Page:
B (03:04:16): The Punisher is too high profile, he'd be caught.
Me (03:04:47): It's true.
Me (03:04:57): Although, if he were turned loose in Mexico, let's say.
B (03:05:10): Well, that brings me to another topic.
Me (03:05:17): Excellent.
B (03:05:29): I know we've discussed this, but I need to refresh this because it's a central issue in my book.
B (03:05:40): There's a difference between CLANDESTINE and COVERT operations.
Me (03:05:55): Alright.
B (03:06:09): Basically, with covert operations, we can completely disavow any knowledge of the activity (just like Mission Impossible).
B (03:06:19): And believe me, that happens.
Me (03:06:26): Right.
B (03:06:32): ONLY the CIA can conduct covert operations.
Me (03:06:38): And clandestine?
B (03:06:51): Clandestine means that it's still secret, but there's limitations to it.
B (03:07:10): You still have to play by the rules because it's still official U.S. action, basically.
B(03:07:38): So, the CIA can go where and do things the military can't.
B (03:07:55): Because if we send the SEALs, for example, and the worst case scenario happens, the world knows what we did.
B (03:08:05): I'll give you an example:
B (03:08:15): The mission is to, say, assassinate a cartel leader
Me (03:08:54): Well, wait.
B (03:08:58): We send a SEAL team who sneak into a foreign country, carry out the mission, but when they're extracting, there's a mechanical breakdown and their chopper crashes. They get captured by government forces.
Me (03:09:07): So you're referencing an event like the Iranian Hostage Crisis.
B (03:09:21): Sure, let's go with that.
B (03:09:39): The only reason that you and I know about the failur of that mission is BECAUSE that was a military unit that did it.
B (03:10:15): American soldiers die, we can't say, "Uh... we have no idea who that is.
B (03:10:29): We can make up a story about how they died, but we can't disavow them.
B (03:10:41): Our own laws make it so.
B (03:10:59): I know it's confusing, and in some cases it's a very subtle difference.
B (03:11:07): But it's an important distinction, nonetheless.
Me (03:11:11): I get it.
B (03:11:36): The Iran Hostage Crisis was such a clusterfuck because there was no way we could even BS our way out of it.
B (03:11:40): Too many people knew too much.
Me (03:11:47): Where does the Secret Service fall?
B (03:12:19): The Secret Service is strictly responsible for the protection of the President (and other select VIPs) and (for some reason) counterfeiting issues.
B (03:12:23): (Counterfeiting money.)
B (03:12:35): They're basically a law enforcement agency.
Me(03:12:45): I always wondered about that.
Me (03:12:55): You'd think the FBI would have jurisdiction over that.
B (03:13:17): Federal law enforcement is a clusterfuck on its own.
Me (03:13:17): Maybe
Me (03:13:25): because there are Presidents ON THE DOLLARS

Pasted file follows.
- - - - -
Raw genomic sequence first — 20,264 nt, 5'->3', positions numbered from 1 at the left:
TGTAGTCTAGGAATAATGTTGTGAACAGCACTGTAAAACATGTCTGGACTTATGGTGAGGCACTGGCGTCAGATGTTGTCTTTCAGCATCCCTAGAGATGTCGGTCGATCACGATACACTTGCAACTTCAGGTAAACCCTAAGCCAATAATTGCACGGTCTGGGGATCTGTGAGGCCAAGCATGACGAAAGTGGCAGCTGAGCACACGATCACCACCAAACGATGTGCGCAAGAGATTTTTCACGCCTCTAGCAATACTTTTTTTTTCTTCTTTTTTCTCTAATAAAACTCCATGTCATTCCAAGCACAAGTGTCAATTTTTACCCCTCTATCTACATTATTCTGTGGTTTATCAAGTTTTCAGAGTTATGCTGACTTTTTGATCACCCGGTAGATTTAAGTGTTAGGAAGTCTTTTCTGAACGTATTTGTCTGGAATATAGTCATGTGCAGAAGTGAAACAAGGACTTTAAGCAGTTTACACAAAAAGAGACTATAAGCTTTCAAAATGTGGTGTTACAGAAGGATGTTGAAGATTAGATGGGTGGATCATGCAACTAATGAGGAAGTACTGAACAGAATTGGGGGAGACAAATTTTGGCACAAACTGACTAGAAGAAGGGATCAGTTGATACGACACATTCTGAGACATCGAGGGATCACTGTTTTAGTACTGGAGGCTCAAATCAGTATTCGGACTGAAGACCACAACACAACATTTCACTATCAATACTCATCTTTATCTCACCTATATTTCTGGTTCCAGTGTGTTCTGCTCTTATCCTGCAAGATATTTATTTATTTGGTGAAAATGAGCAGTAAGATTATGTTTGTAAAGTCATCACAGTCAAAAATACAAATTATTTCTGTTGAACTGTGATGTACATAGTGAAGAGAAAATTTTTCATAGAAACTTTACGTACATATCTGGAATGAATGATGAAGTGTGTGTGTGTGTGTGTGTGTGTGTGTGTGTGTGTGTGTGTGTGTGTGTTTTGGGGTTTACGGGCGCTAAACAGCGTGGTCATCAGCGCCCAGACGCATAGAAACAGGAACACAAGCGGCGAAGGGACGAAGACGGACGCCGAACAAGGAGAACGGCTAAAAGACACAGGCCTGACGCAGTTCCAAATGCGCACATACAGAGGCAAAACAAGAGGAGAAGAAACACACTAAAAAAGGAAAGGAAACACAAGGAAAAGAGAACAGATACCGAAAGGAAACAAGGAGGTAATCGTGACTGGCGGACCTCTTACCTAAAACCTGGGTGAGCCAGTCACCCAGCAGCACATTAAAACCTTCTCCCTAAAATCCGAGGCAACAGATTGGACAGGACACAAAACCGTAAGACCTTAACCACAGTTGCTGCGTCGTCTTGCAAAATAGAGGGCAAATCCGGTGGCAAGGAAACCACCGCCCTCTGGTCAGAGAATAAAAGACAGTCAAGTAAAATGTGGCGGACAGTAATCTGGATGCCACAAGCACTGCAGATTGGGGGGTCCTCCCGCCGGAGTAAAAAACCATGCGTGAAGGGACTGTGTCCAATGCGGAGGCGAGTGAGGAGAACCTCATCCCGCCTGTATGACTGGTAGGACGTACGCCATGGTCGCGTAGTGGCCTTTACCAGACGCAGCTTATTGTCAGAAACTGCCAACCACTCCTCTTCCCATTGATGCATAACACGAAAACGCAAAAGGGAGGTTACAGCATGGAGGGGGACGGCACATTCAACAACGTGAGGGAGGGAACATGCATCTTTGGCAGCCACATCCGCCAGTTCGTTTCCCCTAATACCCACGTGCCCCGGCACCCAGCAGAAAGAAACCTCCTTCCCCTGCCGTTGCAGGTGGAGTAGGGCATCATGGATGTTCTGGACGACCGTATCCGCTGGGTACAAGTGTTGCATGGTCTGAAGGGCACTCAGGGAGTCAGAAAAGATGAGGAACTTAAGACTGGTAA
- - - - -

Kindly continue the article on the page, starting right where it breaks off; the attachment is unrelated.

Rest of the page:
Me (03:13:37): it's the Secret Service's duty to make sure they stay safe.
Me (03:13:52): Although I guess if that's the case we could counterfeit the fuck out of some $100s.
B(03:14:20): I'm sure there's a reason for it, somewhere in their history.
B (03:14:40): A lot of different agencies trace their history back and sort of fell ass-backward into their jobs.
B (03:15:00): Mainly because crime is an ever-changing thing.
B (03:15:20): Which is why we have so much redundancy and confusion, actually...
Me (03:16:15): Huh.
Me (03:16:35): It appears the Secret Service was founded exclusively for the purpose of pursuing counterfeit money.
B (03:16:48): See what I mean?
Me (03:16:57): So it's actually protecting the President that's the second job.
B(03:17:29): I'm sure there's an interesting story about how they wound up protecting the President, but when you look at it from this angle, it's kind of dumb how that works.
Me (03:18:04): Ouch,
Me (03:18:06): I think I have your story.
Me (03:18:19): The legislation bill which would have created the agency was on Lincoln's desk.
Me (03:18:24): The night he was assassinated.
B (03:18:38): Heh.
Me (03:19:02): Then after McKinley was assassinated in 1901, Congress requested the Secret Service extend their duties to protecting the President.
Me (03:20:01): Well, now we know.
B (03:20:34): Makes sense.
Me (03:21:16): Basically, they had been formed.
B (03:21:25): Happens a lot.
Me (03:21:29): And the only other organization like them at the time was the U.S. Marshals.
B (03:21:46): Look at the Marines.
Me (03:21:47): So after 2 assassinations in the spam of 35 years, someone had to take up the job of protecting the President.
Me (03:21:53): And the other agencies didn't exist yet.
Me (03:22:11): So it fell to the counterfeiting guys.
B (03:22:32): Since they've been formed, the Marine Corps has always been something that we never really knew what to do with and were constantly trying to do away with.
B (03:22:43): And instead, their mission just evolves into whatever is needed.